My wife and I have three children, two boys and a girl. Ever since they were old enough to realize that they outnumbered us — that we were, in sports speak, in a “zone defense” — each one has tried to get over on the other two by appealing for favoritism from me or my wife. Each one argues that a certain rule may apply to the other two siblings, but it does not apply to him/her because he/she is our favorite.
Sometimes, one of them follows up this ploy by privately (secretively) asking us which of our three children is our favorite? I assume every parent of multiples has faced the same question. Our answer is, “we love you all equally, and we love you each differently.” This answer doesn’t satisfy them by any stretch of the imagination, but it’s both honest and philosophical enough to let them know we are on to their game and are putting up a strong defense.
In this week’s Torah portion, Tol’dot, Isaac and Rebekah, the parents of twin boys Jacob and Esau are not so careful or circumspect with regard to showing favoritism to one child over the other. From the outset we are told that these two children are very different beings.
“Two peoples are in your belly; two nations shall branch off from each other [as they emerge from your womb]. One people shall prevail over the other; the elder shall serve the younger. ... When the boys grew up, Esau became a skillful hunter and a man of the outdoors; but Jacob was a homespun man, keeping to the tents.” (Gen 25:23, 27)
Rabbi Samson Raphael Hirsch, a 19th century German Orthodox rabbi who is widely considered the founder of contemporary Orthodox Judaism, observes:
“The rabbinic commentators point to the phrase, “When the boys grew up” in verse 27 to emphasize that while it was prophesized and known to Rebekah that the boys would be quite different, she and Isaac nevertheless raised them in precisely the same environment and with the same methodology. This was their mistake.” (Rabbi Samson Raphael Hirsch, Hirsch Commentary on the Torah, on Genesis 25:27)
Rebekah and Isaac did not take into account that each child needed an upbringing that was curated for his specific social-emotional needs. Even though children may come from the same parents and be the same age, born as twins (as is the case in this week’s parashah), no two children are the same, just as no two people are the same. Therefore, how we raise each one must be as different as they are from each other.
Rabbi Nachum Amsel concludes:
“Esau rebelled against this upbringing, which did not suit his personality and temperament and turned to the evil path. Had Isaac and Rebecca realized Esau’s unique personality traits early on, they could have raised him differently and he could also have become righteous like Jacob.” (Rabbi Nachum Amsel, The Jewish Encyclopedia of Moral and Ethical Issues [Jason Aronson Publishing, 1996])
But their mistakes as parents, like those of all parents, doesn’t end there. In the next verse they take “parenting fails” to a whole new level:
“Isaac favored Esau, because he [Esau] put game in his mouth, but Rebekah favored Jacob.” (Gen 25:28)
So monumental is this type of error that Rabbis in the Talmud attribute another instance of parental favoritism, that of Jacob toward his son Joseph, as the reason why the Israelites ended up in slavery in Egypt.
“A person should never distinguish one of his sons from among the other sons by giving him preferential treatment. As, due to the weight of two sela of fine wool that Jacob gave to Joseph, beyond what he gave the rest of his sons, in making him the striped coat [the coat of many colors], his brothers became jealous of him and the matter unfolded and our forefathers descended to Egypt.” (Babylonian Talmud, Shabbat 10b)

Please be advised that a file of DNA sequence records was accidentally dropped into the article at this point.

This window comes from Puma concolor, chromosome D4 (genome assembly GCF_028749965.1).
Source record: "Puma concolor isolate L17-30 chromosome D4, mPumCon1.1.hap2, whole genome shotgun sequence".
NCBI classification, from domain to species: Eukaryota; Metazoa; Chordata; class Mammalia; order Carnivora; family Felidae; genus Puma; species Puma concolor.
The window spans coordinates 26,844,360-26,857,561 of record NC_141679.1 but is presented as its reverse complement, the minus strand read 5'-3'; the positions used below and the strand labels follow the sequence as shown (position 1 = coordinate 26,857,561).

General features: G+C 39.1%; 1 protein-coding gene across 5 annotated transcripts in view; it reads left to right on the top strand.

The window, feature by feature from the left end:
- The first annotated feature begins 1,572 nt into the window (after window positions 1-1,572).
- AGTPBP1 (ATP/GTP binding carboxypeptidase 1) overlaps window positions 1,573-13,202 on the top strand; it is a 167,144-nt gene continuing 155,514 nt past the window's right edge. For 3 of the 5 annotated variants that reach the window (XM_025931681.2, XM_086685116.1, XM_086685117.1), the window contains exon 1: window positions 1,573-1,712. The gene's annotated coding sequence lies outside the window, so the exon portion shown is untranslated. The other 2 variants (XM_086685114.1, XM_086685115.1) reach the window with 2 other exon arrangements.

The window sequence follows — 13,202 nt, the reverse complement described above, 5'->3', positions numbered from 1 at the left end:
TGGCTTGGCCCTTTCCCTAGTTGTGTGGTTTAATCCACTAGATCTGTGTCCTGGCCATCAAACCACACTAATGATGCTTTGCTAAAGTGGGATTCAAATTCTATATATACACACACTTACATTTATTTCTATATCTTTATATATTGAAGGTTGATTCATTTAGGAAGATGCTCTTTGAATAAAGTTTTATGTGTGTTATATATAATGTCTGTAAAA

That’s a pretty compelling argument for not showing favoritism toward one of your children: it might end in the enslavement of an entire people for four centuries!
Rabbi Hirsch extracts from our parashah not only what Isaac and Rebekah should not have done, but also, more constructively, what they could have done for a better result:
"The striking contrast in the grandchildren of Abraham may have been due not so much to a difference in their temperaments as to a mistake in the way they were brought up. No attention was paid to their differences while they were little; both were given the same teaching and educational treatment. Had Isaac and Rebekah studied the nature of Esau and spoken to that nature, who can say how different the history of the ages may have been recorded." (Rabbi Samson Raphael Hirsch, Hirsch Commentary on the Torah, on Genesis 25:27)
So, while Isaac and Rebekah love their children differently, they are thwarted because they do not love them equally. They do not give the same care and attention to Esau’s spiritual and emotional well-being that they nurture in his brother. Conversely, they nurture Jacob’s emotional intelligence, but fail to challenge him to literally move outside his comfort zone (the family tent) and encounter the harsh realities of the natural world.
This is the great challenge of parenthood, particularly today in our modern “let the child lead” approach to parenting. We go to great lengths to support and reinforce our children’s interests and aspirations, and that, on its face, seems wise and loving. How many coaches, tutors, and clinics have we enrolled our children in to pursue their all-star or celebrity dreams, even as we know that the fraction of famous people on the whole planet is roughly 0.0086 percent? Which is to say, almost no one is famous. (see Rebecca J. Rosen, “Something Like 0.0086% of the World Is Famous,” The Atlantic, Jan. 22, 2013)
And still, even if our children are far more likely to watch an awards show than walk the red carpet, these are important and critical investments in support of their hopes and dreams. As parents we will stop at nothing to see their dreams fulfilled. But what about pushing them toward the things they have not dreamed of yet? Should we strive to expose them to those experiences and challenges they would never think to consider, or are actively trying to avoid? Are we obligated to help them confront their fears, just as we are to embrace their joys?